- Title Pages
- Part I The Law: The Positivity of Abstraction
- 1 Law
- 2 Between Nature and History
- 3 Contract
- Part II The Vitality and Flaws of the Social
- 4 “Citoyen” versus “Bourgeois”?
- 5 The State of Law
- 6 “Ethicality Lost in Its Extremes”
- Part III The State and the Political
- 7 Tocqueville-Hegel
- 8 A Theory of Representation
- 9 Beyond Democracy
- Part IV Figures of Subjectivity in Objective Spirit: Normativity and Institutions
- 10 The Truth of Morality
- 11 The Conditions of Political Subjectivity
- 12 Subjects, Norms, and Institutions
- Translator’s Note
Its Concept and Actualizations
- (p.15) 1 Law
- The Actual and the Rational
Jean-François Kervégan, Daniela Ginsburg, Martin Shuster
- University of Chicago Press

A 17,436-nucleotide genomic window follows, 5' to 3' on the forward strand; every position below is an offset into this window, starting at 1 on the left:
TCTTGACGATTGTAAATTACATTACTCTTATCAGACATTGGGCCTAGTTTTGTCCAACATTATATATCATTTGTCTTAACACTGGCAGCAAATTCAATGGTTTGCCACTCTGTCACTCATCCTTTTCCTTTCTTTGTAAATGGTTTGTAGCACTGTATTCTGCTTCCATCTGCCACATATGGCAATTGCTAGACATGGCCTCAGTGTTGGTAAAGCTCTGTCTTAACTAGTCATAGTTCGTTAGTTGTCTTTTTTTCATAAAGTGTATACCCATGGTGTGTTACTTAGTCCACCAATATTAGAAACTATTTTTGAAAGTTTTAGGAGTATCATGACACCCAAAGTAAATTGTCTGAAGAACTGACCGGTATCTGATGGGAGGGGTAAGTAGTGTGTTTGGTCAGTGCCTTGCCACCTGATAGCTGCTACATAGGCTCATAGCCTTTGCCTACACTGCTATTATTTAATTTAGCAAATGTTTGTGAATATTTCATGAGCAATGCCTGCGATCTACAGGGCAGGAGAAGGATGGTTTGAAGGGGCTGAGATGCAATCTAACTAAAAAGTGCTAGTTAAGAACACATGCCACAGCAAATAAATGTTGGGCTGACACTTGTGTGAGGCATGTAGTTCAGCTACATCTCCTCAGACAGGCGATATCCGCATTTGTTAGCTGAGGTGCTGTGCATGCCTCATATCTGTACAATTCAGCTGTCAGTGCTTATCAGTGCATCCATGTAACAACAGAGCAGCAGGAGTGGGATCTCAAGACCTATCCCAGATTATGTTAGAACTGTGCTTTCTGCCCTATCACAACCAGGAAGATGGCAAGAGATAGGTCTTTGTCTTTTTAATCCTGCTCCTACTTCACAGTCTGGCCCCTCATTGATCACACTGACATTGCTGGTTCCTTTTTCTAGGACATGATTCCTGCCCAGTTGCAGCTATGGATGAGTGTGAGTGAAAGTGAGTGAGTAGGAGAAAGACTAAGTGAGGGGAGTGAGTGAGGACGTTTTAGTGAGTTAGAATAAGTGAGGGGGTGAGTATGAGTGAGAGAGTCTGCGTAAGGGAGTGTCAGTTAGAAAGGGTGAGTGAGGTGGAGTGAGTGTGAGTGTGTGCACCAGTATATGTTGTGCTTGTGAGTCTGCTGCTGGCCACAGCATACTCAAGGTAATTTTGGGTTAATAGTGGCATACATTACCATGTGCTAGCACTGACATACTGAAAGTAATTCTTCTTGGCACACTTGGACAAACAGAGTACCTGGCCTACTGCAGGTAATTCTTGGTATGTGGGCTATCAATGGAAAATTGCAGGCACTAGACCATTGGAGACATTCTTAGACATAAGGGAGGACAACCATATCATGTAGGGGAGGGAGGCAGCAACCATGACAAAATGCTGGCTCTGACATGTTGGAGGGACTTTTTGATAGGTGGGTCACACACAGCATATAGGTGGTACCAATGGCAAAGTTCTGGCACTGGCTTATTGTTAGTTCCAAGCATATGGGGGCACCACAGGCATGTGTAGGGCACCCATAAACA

Starting from an analysis of the first paragraph of the Philosophy of Right, this chapter explains Hegel's idea of a social actualization of the abstract concept of "law". It shows that the concept of the "abstract law" (and of an "abstract right") does not have an exclusively negative meaning.
Chicago Scholarship Online requires a subscription or purchase to access the full text of books within the service. Public users can however freely search the site and view the abstracts and keywords for each book and chapter.
If you think you should have access to this title, please contact your librarian.
To troubleshoot, please check our FAQs, and if you can't find the answer there, please contact us.